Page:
Behind the public accusations being made against one another by the United States and the nine members of the European Community (EC), there is a common recognition that:
* Basically the Atlantic alliance is healthy. "What unites us remains more important than what divides us," according to one high US official.
* The alliance is badly in need of restructuring.
According to European and US diplomats, the tensions among the allies flow from a breakdown of confidence and of mechanisms. This, in turn, is seen as the result of two major changes that have occurred over the last decade:
First, the Soviet Union has reached military parity with the United States and can no longer be intimidated as it was during the Cuban missile crisis.
Second, Europe has acquired an economic weight equal to that of the United States and a degree of political unity and a will of its own. It is no longer willing to be treated as a junior partner by the US.
"American public opinion and American authorities simply have not yet adjusted to the new balance of power in the world," says one renowned European political figure.
"The heart of the trouble," says a State Department official, "lies in the third world. The Western alliance was conceived in order to protect Western Europe against Soviet aggression. But the East-West contest now lies deeply frozen in Europe and is taking place in the third world, including, of course, the Middle East. The mechanisms of the alliance are of no use with regard to Africa, Asia, Latin America. Besides, we and the Europeans have different views as to how to cope with third-world turbulence.
"The Europeans say, whenever a developing country proclaims itself to be Marxist-Leninist: 'Let us be patient. Dominoes have a tendency to fall back and forth. Nothing is lost forever. Look at China, look at Egypt, look at Ghana. Ethiopia is not lost forever. Let us maintain diplomatic and trade relations with these countries. Let us not push them hopelessly into the Soviet embrace.'
"Many of us, here at the State Department, entirely agree with this way of looking at things. But how can you tell a president of the United States to be patient because a particular African country which claims to be communist may come back to us in 10 years. By that time he will no longer be at the White House. He must denounce that country at the next news conference and punish it.
"Presidential elections and congressional elections don't allow us to have a real long-range policy. There is no room for subtle maneuvering. Countries are categorized as good or bad, friends or foes.
"Now, the Europeans have, just as we do, vital economic interests in the third world which they want to avoid polarizing. They speak up forcefully against some of our tactics which they believe threatening to their interests. Perhaps we don't realize when we complain about a problem in the alliance, that we ourselves, because of our political system, are the problem."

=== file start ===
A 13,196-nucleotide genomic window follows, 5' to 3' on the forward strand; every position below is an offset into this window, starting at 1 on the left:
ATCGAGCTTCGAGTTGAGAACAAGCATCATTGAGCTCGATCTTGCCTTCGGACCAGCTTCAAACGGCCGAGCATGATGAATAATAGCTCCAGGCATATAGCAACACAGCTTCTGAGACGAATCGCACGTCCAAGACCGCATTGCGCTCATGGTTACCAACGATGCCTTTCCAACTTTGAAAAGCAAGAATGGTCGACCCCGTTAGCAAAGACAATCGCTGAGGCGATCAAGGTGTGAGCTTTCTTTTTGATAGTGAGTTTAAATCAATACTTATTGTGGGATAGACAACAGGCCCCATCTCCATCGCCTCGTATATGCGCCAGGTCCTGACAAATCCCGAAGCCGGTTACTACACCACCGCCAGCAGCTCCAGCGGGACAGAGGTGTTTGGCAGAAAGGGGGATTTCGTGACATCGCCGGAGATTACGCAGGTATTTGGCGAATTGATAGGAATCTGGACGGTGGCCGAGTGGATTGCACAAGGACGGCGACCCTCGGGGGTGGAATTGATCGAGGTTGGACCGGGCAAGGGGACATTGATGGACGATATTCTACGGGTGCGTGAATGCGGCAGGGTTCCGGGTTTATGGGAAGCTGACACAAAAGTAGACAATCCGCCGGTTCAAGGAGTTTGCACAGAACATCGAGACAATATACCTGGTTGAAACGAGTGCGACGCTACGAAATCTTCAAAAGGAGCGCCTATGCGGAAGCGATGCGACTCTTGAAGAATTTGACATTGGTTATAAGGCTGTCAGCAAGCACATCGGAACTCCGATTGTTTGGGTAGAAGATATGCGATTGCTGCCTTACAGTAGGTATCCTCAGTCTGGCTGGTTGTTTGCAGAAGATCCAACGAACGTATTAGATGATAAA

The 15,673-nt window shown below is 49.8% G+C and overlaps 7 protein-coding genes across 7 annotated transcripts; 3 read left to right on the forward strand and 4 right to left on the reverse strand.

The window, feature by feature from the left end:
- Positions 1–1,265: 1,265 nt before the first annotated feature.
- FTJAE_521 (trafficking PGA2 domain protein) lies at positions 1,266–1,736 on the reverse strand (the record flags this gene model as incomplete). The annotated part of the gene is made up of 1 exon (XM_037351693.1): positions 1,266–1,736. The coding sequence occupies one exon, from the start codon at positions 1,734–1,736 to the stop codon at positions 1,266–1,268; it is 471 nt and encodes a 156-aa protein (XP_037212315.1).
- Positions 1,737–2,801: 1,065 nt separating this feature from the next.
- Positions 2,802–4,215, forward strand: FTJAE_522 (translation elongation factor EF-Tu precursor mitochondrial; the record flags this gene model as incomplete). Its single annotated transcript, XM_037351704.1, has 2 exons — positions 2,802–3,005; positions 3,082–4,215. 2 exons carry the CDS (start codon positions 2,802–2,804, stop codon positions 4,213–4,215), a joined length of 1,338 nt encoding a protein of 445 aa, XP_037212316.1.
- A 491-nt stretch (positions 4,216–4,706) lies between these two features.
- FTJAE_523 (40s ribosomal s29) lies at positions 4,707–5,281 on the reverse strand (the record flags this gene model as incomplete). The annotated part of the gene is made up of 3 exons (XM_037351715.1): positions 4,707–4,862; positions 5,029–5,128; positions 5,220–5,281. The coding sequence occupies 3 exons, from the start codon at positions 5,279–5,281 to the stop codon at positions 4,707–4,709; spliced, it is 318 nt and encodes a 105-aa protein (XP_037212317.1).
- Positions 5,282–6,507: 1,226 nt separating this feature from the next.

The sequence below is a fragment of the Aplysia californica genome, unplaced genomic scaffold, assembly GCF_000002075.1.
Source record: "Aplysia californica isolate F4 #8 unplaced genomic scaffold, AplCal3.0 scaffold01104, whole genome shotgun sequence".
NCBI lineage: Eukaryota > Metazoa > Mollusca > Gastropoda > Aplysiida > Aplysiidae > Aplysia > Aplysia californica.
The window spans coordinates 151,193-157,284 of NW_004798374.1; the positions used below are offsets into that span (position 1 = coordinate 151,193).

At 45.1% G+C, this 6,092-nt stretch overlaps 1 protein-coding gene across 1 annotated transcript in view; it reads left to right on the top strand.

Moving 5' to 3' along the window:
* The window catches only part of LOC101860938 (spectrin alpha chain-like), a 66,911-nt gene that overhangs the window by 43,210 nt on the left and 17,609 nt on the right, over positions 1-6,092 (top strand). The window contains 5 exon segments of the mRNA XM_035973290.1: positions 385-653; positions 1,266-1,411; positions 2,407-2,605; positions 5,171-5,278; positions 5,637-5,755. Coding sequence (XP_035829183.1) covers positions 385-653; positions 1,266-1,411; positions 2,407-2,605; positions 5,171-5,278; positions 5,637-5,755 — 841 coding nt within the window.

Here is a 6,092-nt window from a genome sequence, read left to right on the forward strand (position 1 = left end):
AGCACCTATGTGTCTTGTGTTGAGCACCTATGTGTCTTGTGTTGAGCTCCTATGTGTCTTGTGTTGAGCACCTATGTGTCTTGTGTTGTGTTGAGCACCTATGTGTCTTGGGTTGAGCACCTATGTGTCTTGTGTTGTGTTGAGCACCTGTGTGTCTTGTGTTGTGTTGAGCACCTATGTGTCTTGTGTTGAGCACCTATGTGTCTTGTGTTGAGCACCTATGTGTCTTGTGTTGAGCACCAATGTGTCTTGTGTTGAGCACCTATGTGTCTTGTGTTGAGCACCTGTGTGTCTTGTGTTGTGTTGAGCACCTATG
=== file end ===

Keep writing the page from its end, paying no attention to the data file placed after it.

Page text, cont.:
A high-ranking West European official concurs with this analysis: "American diplomacy often moves with the finesse of an elephant. We feel that it is essential to avoid dividing the third world into blocs. Beyond that, our complaint, with this administration, is not that it is too tough, but rather that it lacks firmness vis-a-vis the Soviet Union.
"Toughness means carrying a big stick and negotiating quietly while holding on to it, the opposite of behaving like a loudmouth who carries a small stick. The United States did nothing to prevent Angola, Ethiopia, from falling under Soviet control. It did not move when Afghanistan, two years ago, fell under communist rule.
"This administration's displays of anger are expressions of weakness, not of self-confidence. The problem, as we see it in Europe, is that this administration has continuously wavered, zigzagged, and improvised. . . . Its diplomacy reacts only to the present. . . . In other words, it is one- dimensional."
"Lack of confidence in the American leadership on the European side, lack of confidence in European solidarity on the American side, lack of a common strategy toward the third world are to be listed on the negative side of the alliance. On the positive side: We still live in a bipolar world with Europe divided and we, Americans and Europeans, needing each other in a fundamental way , militarily, politically, economically. We are competitors but within a system that we manage together and that now must be reshaped," one Cabinet-level European official says.
In fact, according to reliable sources, the economic summit of world leaders in Venice June 22 will be used to discuss these problems and try to work out new mechanisms for better consultations among the allies. Venice should also help find ways to cope more efficiently with third-world tremors and exploitation of them by the Soviet Union.
The result of these talks will not be embodied in a communique, nor is it expected that a final agreement will be reached on such complex matters in one meeting. But according to these sources, "These preliminary consultations are to be followed, after the US presidential elections, by more intensive efforts to put the pieces of the alliance back together again."